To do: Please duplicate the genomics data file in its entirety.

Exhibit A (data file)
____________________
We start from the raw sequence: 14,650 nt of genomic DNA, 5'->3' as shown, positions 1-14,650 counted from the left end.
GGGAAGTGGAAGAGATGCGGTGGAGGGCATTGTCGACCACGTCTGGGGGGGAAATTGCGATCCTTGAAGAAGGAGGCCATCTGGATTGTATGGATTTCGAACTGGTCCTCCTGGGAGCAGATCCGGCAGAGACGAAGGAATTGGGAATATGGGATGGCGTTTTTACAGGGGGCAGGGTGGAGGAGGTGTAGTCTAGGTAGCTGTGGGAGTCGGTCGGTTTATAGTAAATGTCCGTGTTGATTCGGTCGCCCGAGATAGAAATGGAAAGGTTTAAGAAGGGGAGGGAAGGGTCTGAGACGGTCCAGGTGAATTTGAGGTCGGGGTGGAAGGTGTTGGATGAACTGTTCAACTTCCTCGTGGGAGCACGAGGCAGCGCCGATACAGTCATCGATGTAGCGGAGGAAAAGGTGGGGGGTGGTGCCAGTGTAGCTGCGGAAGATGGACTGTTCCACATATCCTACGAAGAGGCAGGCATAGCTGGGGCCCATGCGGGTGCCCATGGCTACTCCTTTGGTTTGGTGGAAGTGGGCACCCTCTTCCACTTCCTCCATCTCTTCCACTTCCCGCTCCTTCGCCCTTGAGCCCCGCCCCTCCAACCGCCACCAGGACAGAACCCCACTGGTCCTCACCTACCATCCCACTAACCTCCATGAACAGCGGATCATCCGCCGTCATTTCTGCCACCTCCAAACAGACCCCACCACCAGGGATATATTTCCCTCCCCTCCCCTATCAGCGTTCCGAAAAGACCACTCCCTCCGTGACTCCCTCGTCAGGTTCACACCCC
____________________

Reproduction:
We start from the raw sequence: 14,650 nt of genomic DNA, 5'->3' as shown, positions 1-14,650 counted from the left end.
GGGAAGTGGAAGAGATGCGGTGGAGGGCATTGTCGACCACGTCTGGGGGGGAAATTGCGATCCTTGAAGAAGGAGGCCATCTGGATTGTATGGATTTCGAACTGGTCCTCCTGGGAGCAGATCCGGCAGAGACGAAGGAATTGGGAATATGGGATGGCGTTTTTACAGGGGGCAGGGTGGAGGAGGTGTAGTCTAGGTAGCTGTGGGAGTCGGTCGGTTTATAGTAAATGTCCGTGTTGATTCGGTCGCCCGAGATAGAAATGGAAAGGTTTAAGAAGGGGAGGGAAGGGTCTGAGACGGTCCAGGTGAATTTGAGGTCGGGGTGGAAGGTGTTGGATGAACTGTTCAACTTCCTCGTGGGAGCACGAGGCAGCGCCGATACAGTCATCGATGTAGCGGAGGAAAAGGTGGGGGGTGGTGCCAGTGTAGCTGCGGAAGATGGACTGTTCCACATATCCTACGAAGAGGCAGGCATAGCTGGGGCCCATGCGGGTGCCCATGGCTACTCCTTTGGTTTGGTGGAAGTGGGCACCCTCTTCCACTTCCTCCATCTCTTCCACTTCCCGCTCCTTCGCCCTTGAGCCCCGCCCCTCCAACCGCCACCAGGACAGAACCCCACTGGTCCTCACCTACCATCCCACTAACCTCCATGAACAGCGGATCATCCGCCGTCATTTCTGCCACCTCCAAACAGACCCCACCACCAGGGATATATTTCCCTCCCCTCCCCTATCAGCGTTCCGAAAAGACCACTCCCTCCGTGACTCCCTCGTCAGGTTCACACCCC